About a dozen or so years ago things changed. I moved to Calgary and Stauffer Creek, the little jewel of a spring creek that I considered my "home water" when I lived in Edmonton, stopped being the focus of my fly fishing addiction. With so many other waters at my doorstep, not the least of which the world famous Bow River, but also many smaller waters much closer to home that offered some very good small stream angling opportunities. The Sheep, Highwood, Livingstone, Oldman and their tributaries were all as close or closer to my new home in Calgary than Stauffer Creek was to Edmonton. The Crowsnest River was also three hours closer, not to mention all of the water south of Highway 3 and across the border into B.C. Other small stream brown trout opportunities were also now in reach, and begged to be explored. The Little Red Deer River, Fallentimber, Dogpound and Burnt Timber Creeks all were closer than Stauffer and received some of my attention.
The challenges of fishing a small, willow choked spring creek that contained skittish brown trout proved to be valuable lessons when I moved south. While very few other streams I have fished have the amount of overhanging brush, undercut banks, widely variable depths and spooky trout that Stauffer has, the following tactics used to fish it have served me well.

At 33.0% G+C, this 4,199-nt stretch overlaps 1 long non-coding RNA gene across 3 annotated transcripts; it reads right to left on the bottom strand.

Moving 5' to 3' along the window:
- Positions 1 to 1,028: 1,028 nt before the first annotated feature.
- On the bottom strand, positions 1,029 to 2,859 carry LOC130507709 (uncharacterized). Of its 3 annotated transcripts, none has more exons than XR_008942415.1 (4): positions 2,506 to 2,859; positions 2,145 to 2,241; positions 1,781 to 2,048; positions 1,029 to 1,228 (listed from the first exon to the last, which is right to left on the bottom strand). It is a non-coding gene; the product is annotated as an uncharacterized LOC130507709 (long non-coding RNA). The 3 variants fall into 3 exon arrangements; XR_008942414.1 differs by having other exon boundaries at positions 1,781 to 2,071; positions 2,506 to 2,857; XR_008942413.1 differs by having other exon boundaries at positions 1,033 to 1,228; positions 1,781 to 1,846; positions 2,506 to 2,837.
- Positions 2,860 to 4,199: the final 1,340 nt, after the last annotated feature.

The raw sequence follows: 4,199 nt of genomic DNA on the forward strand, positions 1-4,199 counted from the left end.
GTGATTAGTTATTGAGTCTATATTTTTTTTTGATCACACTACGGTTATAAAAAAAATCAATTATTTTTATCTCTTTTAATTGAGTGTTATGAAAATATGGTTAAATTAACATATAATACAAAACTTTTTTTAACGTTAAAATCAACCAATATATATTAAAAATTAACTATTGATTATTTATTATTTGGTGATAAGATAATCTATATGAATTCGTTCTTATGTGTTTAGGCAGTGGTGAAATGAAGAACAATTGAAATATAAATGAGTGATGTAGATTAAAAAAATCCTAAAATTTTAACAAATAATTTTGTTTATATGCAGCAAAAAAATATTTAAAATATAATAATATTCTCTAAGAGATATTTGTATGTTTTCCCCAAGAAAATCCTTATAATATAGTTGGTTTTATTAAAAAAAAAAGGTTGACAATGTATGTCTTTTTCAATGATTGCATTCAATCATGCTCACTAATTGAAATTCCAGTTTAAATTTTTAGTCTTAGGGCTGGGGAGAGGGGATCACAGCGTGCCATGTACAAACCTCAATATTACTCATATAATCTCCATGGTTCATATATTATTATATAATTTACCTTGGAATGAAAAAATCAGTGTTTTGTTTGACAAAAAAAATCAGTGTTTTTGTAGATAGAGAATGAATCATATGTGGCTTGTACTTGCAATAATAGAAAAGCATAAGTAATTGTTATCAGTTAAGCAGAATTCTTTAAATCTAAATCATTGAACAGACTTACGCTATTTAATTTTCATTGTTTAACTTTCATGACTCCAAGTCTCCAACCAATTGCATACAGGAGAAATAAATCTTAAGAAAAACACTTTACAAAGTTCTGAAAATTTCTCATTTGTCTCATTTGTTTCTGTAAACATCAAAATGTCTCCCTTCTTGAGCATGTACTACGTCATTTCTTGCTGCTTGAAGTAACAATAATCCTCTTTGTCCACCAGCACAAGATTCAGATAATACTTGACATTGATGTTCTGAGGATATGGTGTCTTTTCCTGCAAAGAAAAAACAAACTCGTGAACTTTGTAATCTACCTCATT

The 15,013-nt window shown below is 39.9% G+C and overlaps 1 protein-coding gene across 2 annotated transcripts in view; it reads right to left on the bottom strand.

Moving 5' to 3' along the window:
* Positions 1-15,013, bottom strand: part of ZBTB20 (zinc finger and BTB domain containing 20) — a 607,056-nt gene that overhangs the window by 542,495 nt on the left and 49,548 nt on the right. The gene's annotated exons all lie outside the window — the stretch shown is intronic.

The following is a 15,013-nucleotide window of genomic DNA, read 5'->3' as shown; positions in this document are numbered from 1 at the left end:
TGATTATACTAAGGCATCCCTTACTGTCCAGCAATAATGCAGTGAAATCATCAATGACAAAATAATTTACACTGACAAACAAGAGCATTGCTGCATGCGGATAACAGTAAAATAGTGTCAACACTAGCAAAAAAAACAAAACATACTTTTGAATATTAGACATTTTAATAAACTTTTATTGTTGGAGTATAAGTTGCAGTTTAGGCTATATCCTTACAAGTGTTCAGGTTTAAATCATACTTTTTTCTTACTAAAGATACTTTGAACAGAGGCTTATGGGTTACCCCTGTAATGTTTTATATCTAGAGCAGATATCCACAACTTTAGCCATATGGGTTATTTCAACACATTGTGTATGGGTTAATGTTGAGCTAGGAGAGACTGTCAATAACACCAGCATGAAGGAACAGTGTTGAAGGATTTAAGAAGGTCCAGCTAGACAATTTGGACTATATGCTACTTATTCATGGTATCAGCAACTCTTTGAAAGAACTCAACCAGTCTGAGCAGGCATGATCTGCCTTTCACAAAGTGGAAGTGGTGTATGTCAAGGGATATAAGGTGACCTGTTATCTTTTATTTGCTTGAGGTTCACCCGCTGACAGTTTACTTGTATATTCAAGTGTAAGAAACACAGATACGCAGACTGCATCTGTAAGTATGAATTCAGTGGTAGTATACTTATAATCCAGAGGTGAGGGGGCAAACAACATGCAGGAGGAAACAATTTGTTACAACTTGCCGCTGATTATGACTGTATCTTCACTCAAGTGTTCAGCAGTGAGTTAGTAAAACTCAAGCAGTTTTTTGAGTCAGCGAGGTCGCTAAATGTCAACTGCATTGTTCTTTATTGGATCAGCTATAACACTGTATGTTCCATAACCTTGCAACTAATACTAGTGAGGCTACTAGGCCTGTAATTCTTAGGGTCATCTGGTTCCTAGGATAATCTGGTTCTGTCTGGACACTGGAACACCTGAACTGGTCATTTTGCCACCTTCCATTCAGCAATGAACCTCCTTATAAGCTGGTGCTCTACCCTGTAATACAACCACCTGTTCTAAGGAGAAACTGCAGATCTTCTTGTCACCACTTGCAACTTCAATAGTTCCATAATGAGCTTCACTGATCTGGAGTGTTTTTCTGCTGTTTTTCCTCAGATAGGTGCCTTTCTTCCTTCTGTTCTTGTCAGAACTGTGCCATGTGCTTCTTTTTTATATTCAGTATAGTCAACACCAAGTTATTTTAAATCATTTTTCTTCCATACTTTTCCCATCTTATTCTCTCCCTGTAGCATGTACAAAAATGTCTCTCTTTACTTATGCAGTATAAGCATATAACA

Overhanging brush, undercut banks, widely variable depths and spooky trout
Plan your approach, trout face into the current and therefore should be approached from behind most of the time. This being said there are situations where an approach from beside or above can be advantageous. Trout that are very leader shy can often be fooled by approaching them from upstream. This lets the fly arrive before the leader and tippet and avoids the chance of "lining" the trout. There are a few things to remember with this downstream method. Keep a low profile, when above the fish you lose the "blind spot" advantage that you get with an upstream approach. Cast well above the fish and feed the line down to it, always let the fly get well past the fish before any drag occurs, skate it off to the side and strip in the line so that your next cast is once again well above the fish. Keep your false casts to a minimum, the chances of spooking the fish increase every time you wave your rod and line back and forth. Your first false cast will tend to spray water so always make it off to the side and not over your target. When approaching a feeding fish or likely looking "hidey" hole wade slowly and carefully, sound travels very well underwater, keep the noise to a minimum and make sure not to push a wake of water in front of you.
Approach leader shy Trout from upstream
When blind fishing your way up a stream always make several casts to areas where you really don't think the fish will be, any fish in these areas will usually be smaller fish but if you spook them they will usually dart up into the prime spot you were eyeballing and spook any trout in that area, we call these sentry fish. This is not only true for small streams but streams and rivers of all sizes. I've witnessed many times anglers wading into the Bow to start nymphing a run and just about stepping on a fish laying in 6" of water. This often happens early in the morning when the fish have not yet been disturbed from their night time feeding in the shallows.
In the early morning watch for fish feeding in the shallows